Maryville, Missouri, became a center for the production of bluegrass-stripping machines. By the early 1920s, Hugh Armstrong had begun to develop and produce mechanical strippers in his foundry. In 1946, former Armstrong employee John Carson became a partner in the business. Hundreds of bluegrass strippers were manufactured in the Maryville area.
In this stripper, the steel nails on this drum beat mature bluegrass heads off their stems.
Stripping machines were often purchased by seed companies and leased to farmers to use in harvesting their grass crop in early June. Those producers then returned the harvested seed and the machines to the seed company. Some farmers bought their own machines.
Labor intensive crop, from start to finish
The ground-driven machines were designed to be pulled by a tractor. Each machine had a hitch on the back of the frame, where another stripper could be attached. Some farmers attached several strippers together to pull them across their bluegrass pastures.
Using this hitch on the back of the frame stripper’s frame, another stripper could be attached.
The drum of each stripper could be raised or lowered by a handle. As a tractor pulled the stripper across a field, the drum rotated very rapidly. Steel nails measuring 1-1/2 inches long protruded from the drum. As the stripper was pulled along, mature heads of bluegrass were beaten off their stems by the nails and deposited into a box at the back of the stripper. When the container was filled, it was emptied into sacks held in place by a sack holder located on the back of the box. The sacks were then taken to the seed company’s curing fields.
This photo shows the sack holder located on the
back of the stripper box.
The freshly harvested bluegrass heads (with some green weed stems) would quickly begin to heat if left compressed in the harvesting sacks, reducing germination rates. To ensure quality seed curing, the heads were emptied onto long 2- to 2-1/2-foot-high windrows on centralized curing fields. Those windrows required frequent turning, airing and sunlight to facilitate the drying process. They were initially turned three or four times a day, but as the curing process progressed, fewer turnings were necessary.
The box at the back of the drum where seed heads were collected.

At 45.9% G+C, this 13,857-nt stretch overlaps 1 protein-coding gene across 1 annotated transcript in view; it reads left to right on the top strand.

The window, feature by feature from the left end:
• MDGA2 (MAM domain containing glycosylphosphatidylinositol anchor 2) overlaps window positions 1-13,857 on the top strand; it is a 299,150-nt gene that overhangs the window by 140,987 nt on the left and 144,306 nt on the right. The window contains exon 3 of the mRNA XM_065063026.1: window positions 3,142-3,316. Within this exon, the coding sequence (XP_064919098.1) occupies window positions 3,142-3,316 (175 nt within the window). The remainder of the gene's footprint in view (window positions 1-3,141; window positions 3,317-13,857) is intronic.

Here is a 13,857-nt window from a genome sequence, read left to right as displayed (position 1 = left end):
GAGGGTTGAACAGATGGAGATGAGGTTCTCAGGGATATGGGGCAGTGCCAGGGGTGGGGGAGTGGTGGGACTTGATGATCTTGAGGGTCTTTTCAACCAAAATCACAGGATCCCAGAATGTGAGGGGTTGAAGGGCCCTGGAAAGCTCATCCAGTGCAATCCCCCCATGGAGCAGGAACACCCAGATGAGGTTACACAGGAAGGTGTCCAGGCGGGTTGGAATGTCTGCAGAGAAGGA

In the Midwest, all curing occurred out in the open on closely mown patches of bluegrass sod. Depending upon the weather, the curing process could last two to four weeks, after which the material was again bagged and sent to processing centers.
This photo shows the drive wheel, gearing and sprocket chain that drove the drum on the
The final step was preparation of seed for the market. The dried material was run through a special threshing machine. That complicated device separated the chaff and stems from the actual seed. The loss in weight from cleaning varied from 40 to 60 percent, depending upon the volume of weed seeds, grass stems and seed hulls. One pound of perfectly cleaned Kentucky bluegrass contains 2.4 million seeds.
The cleaned seed was then ready for the wholesale market. From the thresher, the seed was put in large 8-bushel bags for shipment to retailers, who divided the bags into smaller portions as needed by their customers.
Curing bluegrass seed in windrows (or ricks).
Midwest row crops push out bluegrass
In 1944, clean bluegrass production in the U.S. totaled slightly more than 22 million pounds. A measured bushel of bluegrass seed weighs 14 pounds, although moisture and weed seed content will alter that standard weight.
A 1944 USDA statistical report indicates that a Missouri farmer’s profit from bluegrass per acre was $2.16. Profit from an acre of corn was $10.70. By the late 1950s, bluegrass seed production in the Missouri Area had largely ended. The marginal land once used for pastures was increasingly used to produce more profitable row crops such as corn and beans.
Early photograph showing stripped seed ready to go to the curing field.
Commercial bluegrass seed production subsequently moved to the Pacific Northwest and Canada, where it remains today. Those regions can experience better weather and better yields per acre for producing bluegrass than is typical in the Midwest.
Extensive research and development by various state agriculture departments provided multiple varieties of bluegrass in the 1940s-60s. That research continues today. Although bluegrass thrives in cooler climates, researchers have developed varieties that do well in warmer regions. Some are drought-tolerant, shade-tolerant and slow-growing, requiring less mowing.
The bluegrass strippers produced in Maryville played a significant part in the short-lived commercial bluegrass industry of the Missouri Area until the early 1950s. Some of those stripping machines may still be found today, long forgotten in barns, sheds or fencerows. They might be labeled “Armstrong,” “Armstrong-Carson” or “Carson,” depending on the year of manufacture. FC
Retired school principal Don McKinley grew up on a farm in southwest Iowa. He has created a museum of 1930s vintage farm collectibles at his home in Quincy, Illinois. Contact him at 1336 Boy Scout Rd., Quincy, IL 62305; email: firstname.lastname@example.org. Visit his Facebook page at 1930’s Ag Museum.